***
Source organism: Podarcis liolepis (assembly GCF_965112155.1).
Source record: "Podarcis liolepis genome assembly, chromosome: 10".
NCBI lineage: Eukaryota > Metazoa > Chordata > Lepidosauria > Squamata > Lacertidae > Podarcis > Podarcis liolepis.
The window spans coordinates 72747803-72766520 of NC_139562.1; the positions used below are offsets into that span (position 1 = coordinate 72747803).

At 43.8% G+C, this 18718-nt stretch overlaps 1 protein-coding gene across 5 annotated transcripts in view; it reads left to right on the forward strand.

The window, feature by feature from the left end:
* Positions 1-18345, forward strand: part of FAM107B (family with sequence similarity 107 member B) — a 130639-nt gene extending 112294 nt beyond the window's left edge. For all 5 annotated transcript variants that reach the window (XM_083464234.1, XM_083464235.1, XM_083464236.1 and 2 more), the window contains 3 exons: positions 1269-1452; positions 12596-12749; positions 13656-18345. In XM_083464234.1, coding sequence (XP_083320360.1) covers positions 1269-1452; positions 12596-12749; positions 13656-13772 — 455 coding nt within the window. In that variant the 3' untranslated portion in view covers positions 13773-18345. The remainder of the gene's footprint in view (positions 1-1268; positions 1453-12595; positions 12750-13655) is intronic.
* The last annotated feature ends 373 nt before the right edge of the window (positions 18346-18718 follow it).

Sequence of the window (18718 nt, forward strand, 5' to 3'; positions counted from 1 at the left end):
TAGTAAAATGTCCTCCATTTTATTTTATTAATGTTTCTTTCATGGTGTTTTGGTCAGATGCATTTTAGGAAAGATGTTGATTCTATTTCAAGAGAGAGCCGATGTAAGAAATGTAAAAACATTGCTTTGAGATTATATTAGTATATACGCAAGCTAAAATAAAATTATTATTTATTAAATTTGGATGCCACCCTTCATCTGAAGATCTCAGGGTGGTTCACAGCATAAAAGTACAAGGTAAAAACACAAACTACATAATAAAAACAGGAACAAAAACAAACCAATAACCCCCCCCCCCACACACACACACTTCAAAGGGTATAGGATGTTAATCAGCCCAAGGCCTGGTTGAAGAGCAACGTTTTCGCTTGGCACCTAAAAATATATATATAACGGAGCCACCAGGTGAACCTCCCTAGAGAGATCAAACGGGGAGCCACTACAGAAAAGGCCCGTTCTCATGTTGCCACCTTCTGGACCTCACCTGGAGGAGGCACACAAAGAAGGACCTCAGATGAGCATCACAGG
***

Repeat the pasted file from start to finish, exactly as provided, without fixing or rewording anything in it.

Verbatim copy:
Source organism: Podarcis liolepis (assembly GCF_965112155.1).
Source record: "Podarcis liolepis genome assembly, chromosome: 10".
NCBI lineage: Eukaryota > Metazoa > Chordata > Lepidosauria > Squamata > Lacertidae > Podarcis > Podarcis liolepis.
The window spans coordinates 72747803-72766520 of NC_139562.1; the positions used below are offsets into that span (position 1 = coordinate 72747803).

At 43.8% G+C, this 18718-nt stretch overlaps 1 protein-coding gene across 5 annotated transcripts in view; it reads left to right on the forward strand.

The window, feature by feature from the left end:
* Positions 1-18345, forward strand: part of FAM107B (family with sequence similarity 107 member B) — a 130639-nt gene extending 112294 nt beyond the window's left edge. For all 5 annotated transcript variants that reach the window (XM_083464234.1, XM_083464235.1, XM_083464236.1 and 2 more), the window contains 3 exons: positions 1269-1452; positions 12596-12749; positions 13656-18345. In XM_083464234.1, coding sequence (XP_083320360.1) covers positions 1269-1452; positions 12596-12749; positions 13656-13772 — 455 coding nt within the window. In that variant the 3' untranslated portion in view covers positions 13773-18345. The remainder of the gene's footprint in view (positions 1-1268; positions 1453-12595; positions 12750-13655) is intronic.
* The last annotated feature ends 373 nt before the right edge of the window (positions 18346-18718 follow it).

Sequence of the window (18718 nt, forward strand, 5' to 3'; positions counted from 1 at the left end):
TAGTAAAATGTCCTCCATTTTATTTTATTAATGTTTCTTTCATGGTGTTTTGGTCAGATGCATTTTAGGAAAGATGTTGATTCTATTTCAAGAGAGAGCCGATGTAAGAAATGTAAAAACATTGCTTTGAGATTATATTAGTATATACGCAAGCTAAAATAAAATTATTATTTATTAAATTTGGATGCCACCCTTCATCTGAAGATCTCAGGGTGGTTCACAGCATAAAAGTACAAGGTAAAAACACAAACTACATAATAAAAACAGGAACAAAAACAAACCAATAACCCCCCCCCCCACACACACACACTTCAAAGGGTATAGGATGTTAATCAGCCCAAGGCCTGGTTGAAGAGCAACGTTTTCGCTTGGCACCTAAAAATATATATATAACGGAGCCACCAGGTGAACCTCCCTAGAGAGATCAAACGGGGAGCCACTACAGAAAAGGCCCGTTCTCATGTTGCCACCTTCTGGACCTCACCTGGAGGAGGCACACAAAGAAGGACCTCAGATGAGCATCACAGG